Seeing the image of God in our selfies
More than a billion phones contain Meitu apps that make it possible for selfie-takers to erase imperfections, get flawless skin, and affix to themselves blossoms and kitty ears. Investigating “China’s selfie obsession” for the New Yorker, Jiayang Fan spoke to Meitu’s founder who told her, “In the same way that you would point out to your friend if her shirt was misbuttoned, or if her pants were unzipped, you should have the decency to Meitu her face if you are going to share it with your friends.” Fan discovered that this comment was not just product promotion. It’s common for Chinese selfie-takers to spend 40 minutes or more using a product like Meitu to doctor their selfies.
Fan’s article was still in my ears when I read Craig Detweiler’s exploration of selfies as a form of digital discipleship. “Rather than seeing selfies as the problem, I approach selfies as the start of a solution,” he writes. “Selfies are a search for God via God’s image: us. . . . Our selfies can be redeemed. May we cast aside our old, manic, false selfies in order to put on a new selfie, in Christ and for the community.”
The author of iGods and Into the Dark and president of the Seattle School of Theology and Psychology, Detweiler is a sympathetic observer of the media landscape. He does raise questions about the danger of selfies, discussing the emotional and spiritual risks that go along with what Erving Goffman called “impression management.” Detweiler also cautions readers about the way that social media lends itself to the type of public piety against which Jesus warns us (#blessed), and he acknowledges the risk that selfies, Instagram posts, and Snapchat stories place one’s identity in the hands of others. “Overcoming our self-seeking instincts isn’t easy, especially when so many social-media prompts encourage us to think about me, rather than we, first,” he acknowledges as he admits that the selfie is a limited medium.
But his overall perspective on selfies is optimistic. If taken and viewed reflectively, even sacramentally, Detweiler claims, selfies can become a medium by which we experience God’s image in ourselves and others. “We need to see through the image that others are projecting,” he urges, “to recognize the cry of the heart residing behind the Gram or the Snap.”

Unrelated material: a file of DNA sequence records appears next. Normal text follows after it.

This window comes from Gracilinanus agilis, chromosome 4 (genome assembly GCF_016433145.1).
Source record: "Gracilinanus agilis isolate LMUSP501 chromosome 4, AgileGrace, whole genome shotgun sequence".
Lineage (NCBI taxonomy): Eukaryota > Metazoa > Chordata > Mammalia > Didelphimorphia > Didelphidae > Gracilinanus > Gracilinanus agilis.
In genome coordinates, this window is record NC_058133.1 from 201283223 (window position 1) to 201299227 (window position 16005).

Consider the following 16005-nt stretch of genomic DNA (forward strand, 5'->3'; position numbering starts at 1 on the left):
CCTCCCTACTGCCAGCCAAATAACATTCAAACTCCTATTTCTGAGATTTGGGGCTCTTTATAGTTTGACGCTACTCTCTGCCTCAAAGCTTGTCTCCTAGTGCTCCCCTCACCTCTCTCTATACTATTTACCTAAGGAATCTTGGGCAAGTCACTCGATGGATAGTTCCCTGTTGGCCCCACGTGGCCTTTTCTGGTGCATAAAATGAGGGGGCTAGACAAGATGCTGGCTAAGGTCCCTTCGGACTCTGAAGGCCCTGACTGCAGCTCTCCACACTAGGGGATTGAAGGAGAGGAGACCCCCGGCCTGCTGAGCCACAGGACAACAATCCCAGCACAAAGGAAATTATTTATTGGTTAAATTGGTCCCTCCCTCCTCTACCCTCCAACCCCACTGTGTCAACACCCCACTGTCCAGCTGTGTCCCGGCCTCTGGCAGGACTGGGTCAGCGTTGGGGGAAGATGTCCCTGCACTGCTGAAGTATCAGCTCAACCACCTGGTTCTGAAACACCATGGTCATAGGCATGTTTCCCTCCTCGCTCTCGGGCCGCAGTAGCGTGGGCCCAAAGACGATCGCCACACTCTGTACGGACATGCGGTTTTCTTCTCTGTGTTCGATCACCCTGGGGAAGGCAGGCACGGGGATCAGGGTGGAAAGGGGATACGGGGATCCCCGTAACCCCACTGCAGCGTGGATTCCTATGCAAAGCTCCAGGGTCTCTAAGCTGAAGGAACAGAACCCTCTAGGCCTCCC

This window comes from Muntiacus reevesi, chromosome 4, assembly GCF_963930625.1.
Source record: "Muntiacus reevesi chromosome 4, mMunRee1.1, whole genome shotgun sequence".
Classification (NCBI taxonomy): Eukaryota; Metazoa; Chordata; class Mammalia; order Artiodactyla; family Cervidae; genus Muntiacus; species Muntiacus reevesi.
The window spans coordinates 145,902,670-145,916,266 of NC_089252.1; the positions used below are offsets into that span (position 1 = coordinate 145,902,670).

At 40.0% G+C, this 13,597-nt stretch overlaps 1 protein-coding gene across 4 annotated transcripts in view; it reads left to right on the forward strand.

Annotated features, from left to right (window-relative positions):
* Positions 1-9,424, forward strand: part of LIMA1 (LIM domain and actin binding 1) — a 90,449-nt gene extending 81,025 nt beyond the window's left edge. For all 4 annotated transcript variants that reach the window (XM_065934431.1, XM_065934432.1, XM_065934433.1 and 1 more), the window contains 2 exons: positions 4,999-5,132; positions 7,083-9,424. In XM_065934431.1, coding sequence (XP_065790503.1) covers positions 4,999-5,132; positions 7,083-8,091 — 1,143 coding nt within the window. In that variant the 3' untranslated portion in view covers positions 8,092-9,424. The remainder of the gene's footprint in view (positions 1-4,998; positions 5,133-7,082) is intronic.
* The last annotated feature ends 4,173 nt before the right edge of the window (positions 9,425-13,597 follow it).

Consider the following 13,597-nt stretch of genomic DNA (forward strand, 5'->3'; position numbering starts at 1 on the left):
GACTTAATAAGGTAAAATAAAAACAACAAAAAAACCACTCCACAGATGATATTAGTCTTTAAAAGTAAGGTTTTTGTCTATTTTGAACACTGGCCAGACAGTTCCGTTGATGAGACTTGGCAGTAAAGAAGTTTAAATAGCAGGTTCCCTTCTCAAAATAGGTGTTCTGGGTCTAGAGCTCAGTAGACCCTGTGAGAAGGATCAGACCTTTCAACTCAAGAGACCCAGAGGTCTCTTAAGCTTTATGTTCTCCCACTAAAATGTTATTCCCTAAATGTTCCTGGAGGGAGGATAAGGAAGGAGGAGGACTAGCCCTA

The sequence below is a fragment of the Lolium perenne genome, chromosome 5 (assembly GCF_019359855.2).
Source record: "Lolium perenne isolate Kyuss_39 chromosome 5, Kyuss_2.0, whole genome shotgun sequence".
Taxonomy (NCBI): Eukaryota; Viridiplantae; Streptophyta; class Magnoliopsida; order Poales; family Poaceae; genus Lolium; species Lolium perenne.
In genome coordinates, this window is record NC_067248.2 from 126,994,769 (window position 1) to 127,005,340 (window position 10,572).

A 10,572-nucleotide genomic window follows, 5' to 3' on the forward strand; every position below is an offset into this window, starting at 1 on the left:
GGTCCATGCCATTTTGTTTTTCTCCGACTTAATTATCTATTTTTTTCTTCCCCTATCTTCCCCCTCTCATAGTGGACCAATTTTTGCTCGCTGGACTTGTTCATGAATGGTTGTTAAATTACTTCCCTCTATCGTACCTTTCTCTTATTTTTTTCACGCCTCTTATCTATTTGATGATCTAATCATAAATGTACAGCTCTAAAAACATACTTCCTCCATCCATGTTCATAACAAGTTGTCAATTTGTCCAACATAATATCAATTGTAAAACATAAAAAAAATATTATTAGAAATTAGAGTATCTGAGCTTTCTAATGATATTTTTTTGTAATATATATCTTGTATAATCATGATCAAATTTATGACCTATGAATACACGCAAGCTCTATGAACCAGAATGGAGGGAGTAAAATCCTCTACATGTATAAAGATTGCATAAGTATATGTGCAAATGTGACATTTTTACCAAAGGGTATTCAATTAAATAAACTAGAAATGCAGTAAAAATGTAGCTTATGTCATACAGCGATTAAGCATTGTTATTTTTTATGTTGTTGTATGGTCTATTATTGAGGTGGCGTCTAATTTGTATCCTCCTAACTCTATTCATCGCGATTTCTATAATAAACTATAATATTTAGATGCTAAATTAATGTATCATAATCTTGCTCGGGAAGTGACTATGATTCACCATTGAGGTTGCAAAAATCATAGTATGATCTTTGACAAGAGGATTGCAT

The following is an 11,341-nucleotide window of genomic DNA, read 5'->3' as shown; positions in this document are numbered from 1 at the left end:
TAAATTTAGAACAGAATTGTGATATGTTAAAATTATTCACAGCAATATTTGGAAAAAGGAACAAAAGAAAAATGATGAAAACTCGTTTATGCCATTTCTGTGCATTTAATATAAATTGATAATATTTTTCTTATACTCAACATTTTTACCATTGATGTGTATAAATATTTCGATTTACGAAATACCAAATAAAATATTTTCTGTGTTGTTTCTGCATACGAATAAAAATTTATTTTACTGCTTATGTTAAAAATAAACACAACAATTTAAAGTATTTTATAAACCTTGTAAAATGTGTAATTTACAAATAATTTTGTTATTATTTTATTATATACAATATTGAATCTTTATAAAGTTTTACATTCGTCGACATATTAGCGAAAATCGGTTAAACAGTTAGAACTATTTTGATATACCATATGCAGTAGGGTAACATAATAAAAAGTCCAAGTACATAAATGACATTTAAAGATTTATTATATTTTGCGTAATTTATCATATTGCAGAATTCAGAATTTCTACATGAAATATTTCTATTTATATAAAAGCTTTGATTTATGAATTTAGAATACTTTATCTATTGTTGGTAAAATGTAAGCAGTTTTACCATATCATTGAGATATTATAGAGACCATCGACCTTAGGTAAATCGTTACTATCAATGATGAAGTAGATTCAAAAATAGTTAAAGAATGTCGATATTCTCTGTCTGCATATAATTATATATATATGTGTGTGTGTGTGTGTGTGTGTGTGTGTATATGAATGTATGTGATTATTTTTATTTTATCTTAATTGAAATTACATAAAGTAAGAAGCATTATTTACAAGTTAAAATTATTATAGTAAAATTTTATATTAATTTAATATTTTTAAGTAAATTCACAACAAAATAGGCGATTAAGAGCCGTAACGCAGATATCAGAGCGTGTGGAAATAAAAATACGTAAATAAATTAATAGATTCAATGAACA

Detweiler creates a lively bricolage of history, mythology, portraiture, photography, autobiography, psychology, and the ancient church. He encourages a re-reading of the myth of Narcissus, suggesting that a two-dimensional reading of the myth has led to simplistic critiques of adolescent culture as narcissistic. “Studying ourselves, taking stock of our lives, need not be inherently sinful,” he writes. “Staring at our reflection need not be dangerous when the pool is God.” He traces a long tradition of self-portraiture dating back to at least the Renaissance, naming artist Jan van Eyck’s 1433 Portrait of a Man as the ur-selfie (although Paleolithic cave drawings of humans might better claim that distinction). Detweiler’s dance through art history—including the work of Frida Kahlo, who he says “has shown us how powerful and profound even the most deeply personal selfies can be”—makes a case that selfies exist within a wide cultural matrix.
Detweiler labors to cinch together ideas and realities that may at first appear distant from each other: the selfie and Renaissance art, self-promotion and self-awareness, profane and sacred, snapping photos and deepening one’s spirituality. I find his impulse to redeem rather than berate an admirable one, and it opens up a range of interdisciplinary intrigue.
Yet connecting disparate items can exact a cost. While it’s intellectually intriguing to consider what Parmigianino’s 1524 painting Self-Portrait in a Convex Mirror has in common with, say, my young friend’s selfie from a cruise ship, claiming commonalities risks erasing critical elements of both. It’s true that both involve youth experimenting with “their looks, their self-image, their public presentation.” But the former involves artistry, discipline, and a proficiency born of hours of devotion to a craft, while the latter—well, doesn’t.